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Long Island still fears its serial killer

By David Usborne

It was meant to be the week when relatives of the victims of the suspected Long Island serial killer came to the place of their lonely demise privately to pray for their souls and for a breakthrough in the police investigation, which seemed to have gone cold.

Privacy they didn't get, but news from the police they did. Just hours before the planned candlelit vigil on the stretch of shore road used as a dumping ground by the murderer, police announced they had found skeletal remains of another woman, victim No 11.

More importantly, they said they almost certainly belonged to Shannan Gilbert, a prostitute from New Jersey.

No arrests have been made, but finding Ms Gilbert's remains is a signal step.

It was her disappearance in May last year from Oak Beach, one of a string of small seaside hamlets strung along this barrier island, that brought them to the area in the first place and led them to discover the first of the bodies.

For the dozen or more family members who came to Oak Beach this week, the sudden turn in the investigation might offer partial closure, even if some are not yet fully sure the body really is Ms Gilbert's.

No-one among the relatives or the few residents here talking to reporters buys the other thing police are saying – that Ms Gilbert was possibly not killed by anyone at all.

What we already know is that she visited a man in Oak Beach, then fled the house in panic for unknown reasons and ran into the darkness.

Noting her bones were found in a nearby drained marsh, police say she drowned. They think she was trying to get to a nearby bridge leading to the main shore of Long Island.

"The terrain would have made it impossible for her to get to the road," Commissioner Richard Dormer said. "It would be very easy to get exhausted and fall down and not be able to move any further."

Among the sceptical yesterday was Irene Lyons, 45, a resident of nearby Babylon, who said the whole thing had been especially "freaky" for her as Joel Rifkin, another Long Island serial killer jailed two decades ago after killing 17, was at school with her.

"Most people still think her [Ms Gilbert's] death and the deaths of the all the others are still connected," she said. "What are the chances that they are separate?"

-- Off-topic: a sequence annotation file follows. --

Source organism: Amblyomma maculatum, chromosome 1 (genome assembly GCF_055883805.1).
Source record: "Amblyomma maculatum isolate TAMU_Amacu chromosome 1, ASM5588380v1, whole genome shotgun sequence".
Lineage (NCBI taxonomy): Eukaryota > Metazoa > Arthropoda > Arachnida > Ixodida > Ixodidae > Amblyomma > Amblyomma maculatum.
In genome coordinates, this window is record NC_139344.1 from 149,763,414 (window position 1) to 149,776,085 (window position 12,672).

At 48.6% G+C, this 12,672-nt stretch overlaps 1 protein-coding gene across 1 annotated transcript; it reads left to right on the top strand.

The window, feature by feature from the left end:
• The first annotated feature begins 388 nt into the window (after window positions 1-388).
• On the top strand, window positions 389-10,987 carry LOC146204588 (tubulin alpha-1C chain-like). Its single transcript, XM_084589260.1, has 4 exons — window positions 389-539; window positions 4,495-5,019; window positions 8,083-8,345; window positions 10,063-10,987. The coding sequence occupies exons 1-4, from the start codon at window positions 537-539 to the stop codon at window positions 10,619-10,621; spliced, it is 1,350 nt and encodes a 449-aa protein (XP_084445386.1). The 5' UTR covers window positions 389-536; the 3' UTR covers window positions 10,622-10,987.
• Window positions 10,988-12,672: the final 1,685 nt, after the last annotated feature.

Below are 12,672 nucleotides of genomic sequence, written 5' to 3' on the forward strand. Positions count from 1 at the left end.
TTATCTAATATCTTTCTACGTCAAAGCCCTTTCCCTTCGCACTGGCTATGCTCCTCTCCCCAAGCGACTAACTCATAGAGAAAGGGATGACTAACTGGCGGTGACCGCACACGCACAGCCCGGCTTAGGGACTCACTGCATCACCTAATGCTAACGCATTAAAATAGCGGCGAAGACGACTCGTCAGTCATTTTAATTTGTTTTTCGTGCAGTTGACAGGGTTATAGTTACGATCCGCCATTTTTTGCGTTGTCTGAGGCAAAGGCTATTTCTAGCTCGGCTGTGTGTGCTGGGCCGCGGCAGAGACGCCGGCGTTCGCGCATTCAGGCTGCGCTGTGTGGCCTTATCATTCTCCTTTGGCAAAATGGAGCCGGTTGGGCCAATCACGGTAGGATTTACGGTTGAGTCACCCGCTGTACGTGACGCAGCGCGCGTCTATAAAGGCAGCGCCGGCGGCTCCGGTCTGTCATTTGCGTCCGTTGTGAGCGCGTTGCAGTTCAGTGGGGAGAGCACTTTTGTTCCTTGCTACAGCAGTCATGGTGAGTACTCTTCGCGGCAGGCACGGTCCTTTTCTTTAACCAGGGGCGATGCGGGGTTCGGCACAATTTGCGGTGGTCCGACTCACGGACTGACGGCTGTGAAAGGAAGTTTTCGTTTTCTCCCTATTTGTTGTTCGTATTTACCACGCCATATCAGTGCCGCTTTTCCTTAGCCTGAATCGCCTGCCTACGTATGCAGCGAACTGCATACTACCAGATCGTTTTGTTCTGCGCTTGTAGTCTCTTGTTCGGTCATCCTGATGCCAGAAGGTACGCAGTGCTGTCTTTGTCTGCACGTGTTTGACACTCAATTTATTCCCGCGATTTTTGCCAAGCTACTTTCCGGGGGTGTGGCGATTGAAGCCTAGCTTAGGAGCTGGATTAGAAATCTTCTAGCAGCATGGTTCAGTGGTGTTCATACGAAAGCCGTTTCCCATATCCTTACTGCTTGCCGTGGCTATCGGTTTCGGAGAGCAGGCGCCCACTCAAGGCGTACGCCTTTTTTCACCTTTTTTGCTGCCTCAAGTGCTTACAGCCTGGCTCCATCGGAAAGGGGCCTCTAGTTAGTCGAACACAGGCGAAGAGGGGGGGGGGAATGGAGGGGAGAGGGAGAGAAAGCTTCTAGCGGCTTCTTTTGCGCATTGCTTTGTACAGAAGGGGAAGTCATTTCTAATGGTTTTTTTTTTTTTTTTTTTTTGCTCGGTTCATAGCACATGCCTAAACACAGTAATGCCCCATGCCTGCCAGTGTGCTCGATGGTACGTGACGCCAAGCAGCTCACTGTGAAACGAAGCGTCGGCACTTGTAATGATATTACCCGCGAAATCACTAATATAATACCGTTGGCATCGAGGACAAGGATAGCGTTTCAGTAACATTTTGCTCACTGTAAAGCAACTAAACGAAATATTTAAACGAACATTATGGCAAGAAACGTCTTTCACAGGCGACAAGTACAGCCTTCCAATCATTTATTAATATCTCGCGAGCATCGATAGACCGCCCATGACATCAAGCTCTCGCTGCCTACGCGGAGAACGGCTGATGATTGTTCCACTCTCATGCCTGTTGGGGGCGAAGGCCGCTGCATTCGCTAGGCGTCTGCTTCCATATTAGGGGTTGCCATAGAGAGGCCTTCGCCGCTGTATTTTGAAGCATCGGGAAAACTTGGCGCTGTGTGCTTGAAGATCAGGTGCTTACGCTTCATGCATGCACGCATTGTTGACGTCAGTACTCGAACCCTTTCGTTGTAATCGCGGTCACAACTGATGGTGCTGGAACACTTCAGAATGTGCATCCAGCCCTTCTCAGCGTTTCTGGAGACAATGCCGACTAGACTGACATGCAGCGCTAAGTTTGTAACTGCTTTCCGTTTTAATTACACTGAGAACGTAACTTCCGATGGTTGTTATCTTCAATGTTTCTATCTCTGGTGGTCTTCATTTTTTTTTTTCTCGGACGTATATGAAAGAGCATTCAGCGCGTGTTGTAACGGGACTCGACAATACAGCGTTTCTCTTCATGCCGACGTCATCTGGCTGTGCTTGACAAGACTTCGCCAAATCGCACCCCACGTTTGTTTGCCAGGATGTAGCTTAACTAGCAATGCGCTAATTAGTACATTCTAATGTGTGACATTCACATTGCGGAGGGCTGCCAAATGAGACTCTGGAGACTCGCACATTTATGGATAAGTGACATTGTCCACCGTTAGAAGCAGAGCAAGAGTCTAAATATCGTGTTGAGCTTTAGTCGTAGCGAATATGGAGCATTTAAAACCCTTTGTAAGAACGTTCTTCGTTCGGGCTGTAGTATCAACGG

As she spoke, Ms Lyons gestured towards Gilgo Beach, the next settlement six miles to the west, where the first bodies were turned up on 13 December 2010, one year ago .

Those 10 corpses were of eight women, one man dressed in women's clothing and a baby girl. Police say all the adults were involved in the sex trade, while the toddler was the child of one of the prostitutes. Drive towards Gilgo Beach from Oak Beach and you begin to see the simple roadside shrines to each of the victims erected by relatives.

This week they were decorated afresh with new flowers and red, heart-shaped balloons. The small white cross that marks where Maureen Bainard-Barnes' body was uncovered also had a small candle in a jam jar, still flickering yesterday under a bright December sun.

Scoffing at the drowning theory won't end soon. "It can't be right," said Doug Shank, 40, who frequents Oak Beach, where he likes to fish. "Every one of these people was in the sex business, so how can this be something different from all the others?"

Police had resumed the search for Ms Gilbert after discovering various personal items here a week ago, including her shoes, her mobile phone and some clothing.

"To say she accidentally drowned is ridiculous when she lost her shoes and her pants," said Elizabeth Meserve, an aunt of one of the victims.

"She was running from something. Someone was trying to kill doesn't make any sense."

Ms Gilbert's former boyfriend, Alex Diaz, is among those anxiously awaiting confirmation from the coroner's office that the bones really are those of his vanished ex-girlfriend.

For him and her family, some sort of peace might then be possible. "I think it's probably her," he said. "Now I know what happened. I can move on now."

But for the residents of this isolated fringe of Long Island, which buzzes with beachgoers and surfers in summer but feels remote in winter, peace will not come until the killer or killers are found.

"It's bad," said Ms Lyons. "Everybody is saying it could be the guy next door."

Belfast Telegraph


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